I glanced across the stage and then down at my watch. I nodded to Daniel – we were finally up.
We made our way behind the black curtains to the back of the stage and took a few long paces in the dark to do a speed run-through of our pitch one final time. Late Date, the first team to pitch, was about to be called up. We sat down separately on the edge of the mini black stage set up for the reception to be held immediately after Daniel and I, the last of the 3 teams, were finished. This was our last moment to ourselves before show time.
I took a sip of water and a couple deep breaths and was surprisingly relaxed. Daniel looked at ease too. Then our names were called and my ease vanished with a rush of adrenaline that hit me as I walked up the stairs while looking out at the thousands of people in the audience. I spoke into my microphone for the first time and a surge of happiness overtook me as I realized that we were talking about our vision, our company, our product that we had been tediously crafting for over a year, in front of a group of successful people from all over the country — and they appeared to be listening.
I’m still trying to figure out the sequence of events that took place after we left that stage. It was a whirlwind. We met successful entrepreneurs and interested investors, reconnected with alumni friends, and made new ones. One couple, parents of a current student, was so incredibly kind that they offered me to stay in their house in San Francisco while apartment hunting once I made the move out there in early June, after graduation. (Long story short – I stayed there for two weeks and I will remember, and will try my best to pay forward, their generosity for the rest of my life.)
We had some interesting conversations. We met some folks who talked to us about tax loopholes and international restructuring, and why we should invest our future earnings in racehorses. One man was adamant we move our accounts offshore. Somehow my love for aviation came up in one conversation around midnight with a fascinating alum who had flown his plane to Hamilton from Texas; two days later we were at the airport and I was at the controls of his plane.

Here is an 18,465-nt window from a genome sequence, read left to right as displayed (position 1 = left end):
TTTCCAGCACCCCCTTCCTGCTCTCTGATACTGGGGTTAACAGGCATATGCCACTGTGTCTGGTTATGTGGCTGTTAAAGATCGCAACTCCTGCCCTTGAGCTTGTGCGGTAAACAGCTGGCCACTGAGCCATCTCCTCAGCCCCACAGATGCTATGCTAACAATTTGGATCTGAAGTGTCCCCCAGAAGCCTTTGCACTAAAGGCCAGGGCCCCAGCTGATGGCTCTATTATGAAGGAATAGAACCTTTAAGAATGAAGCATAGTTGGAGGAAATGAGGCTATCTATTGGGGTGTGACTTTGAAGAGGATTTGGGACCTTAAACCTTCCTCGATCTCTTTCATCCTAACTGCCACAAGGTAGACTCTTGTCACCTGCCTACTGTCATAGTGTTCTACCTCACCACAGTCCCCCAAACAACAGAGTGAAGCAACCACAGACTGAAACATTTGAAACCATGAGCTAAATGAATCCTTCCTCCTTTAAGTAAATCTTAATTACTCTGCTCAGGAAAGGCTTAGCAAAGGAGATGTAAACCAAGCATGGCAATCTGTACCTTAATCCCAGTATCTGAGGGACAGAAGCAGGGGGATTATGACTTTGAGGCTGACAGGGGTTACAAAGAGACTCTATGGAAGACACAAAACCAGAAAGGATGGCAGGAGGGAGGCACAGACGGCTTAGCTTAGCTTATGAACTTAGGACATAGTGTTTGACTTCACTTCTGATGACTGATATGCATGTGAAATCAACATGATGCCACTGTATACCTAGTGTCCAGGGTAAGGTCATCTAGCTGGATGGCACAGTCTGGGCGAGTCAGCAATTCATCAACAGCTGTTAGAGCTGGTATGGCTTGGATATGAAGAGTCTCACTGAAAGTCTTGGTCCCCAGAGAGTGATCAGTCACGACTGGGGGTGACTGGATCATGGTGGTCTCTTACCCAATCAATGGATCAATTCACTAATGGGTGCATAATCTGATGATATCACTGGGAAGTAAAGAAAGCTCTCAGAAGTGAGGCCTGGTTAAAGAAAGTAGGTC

No matter how fuzzy the sequence, what became crystal clear after Entrepreneur Weekend is that no matter the fate of Sapling Advisory, Daniel and I get to walk away incredibly rich. What we have learned and the experience of meeting so many incredible people, can never be taken away. The quick fluctuations between apparent moments of success and moments of failure throughout this whole process are teaching us to be level-headed and hopeful in the face of troubles, and humble in the face of triumph. As Daniel just reminded me after a long phone call: starting a business involves the constant fluctuation between despair and euphoria. It has been one amazing educational journey and one heck of a ride, one that we would not have been on if it wasn’t for the Thought Into Action Entrepreneurship Institute. From the bottom of my heart – thank you Wills, Bob, Andy, Mary, Dan, and everyone else that built and supported this program.
Now that the caps and gowns are forever stored away, Sapling moves into the summer months full-steam ahead. Our newest team member, Adam Buys ’17, started work June 2nd and has already hammered out a solid content marketing plan that will be one piece in a larger marketing strategy. Sapling is looking to grow its advisor pool, advance its marketing strategy, and undergo market testing to vet out the most viable product before scaling up. We have already made some substantial changes since the night of our big pitch, including shifting to a fiduciary only platform. We believe it is the right thing to do for our clients, and thus, is the right thing to do for our business. We have made some other changes as well and are continuing to keep our pipeline fresh with innovations.
We welcome input and would love to talk to anybody interested in learning more or getting involved. Sapling would not be where it is today without numerous and patient mentors and market experts willing to share their time and expertise. We are, and will always be, so appreciative.
-Josh Lasker ‘14
Josh Lasker ’14 was a geology major with a minor in ALST Caribbean Studies which he declared after studying abroad in Kingston, Jamaica. He started Sapling Advisory with his business partner, Daniel Swiecki ’14 as part of the TIA Student Incubator and both he and Daniel pitched Sapling to the panel on Friday night of Entrepreneur Weekend. He accepted employment with Proctor & Gamble post-graduation in the San Francisco Bay area and continues to work on Sapling with Daniel and Adam Buys ’17, which he hopes to make his full-time career in the near future.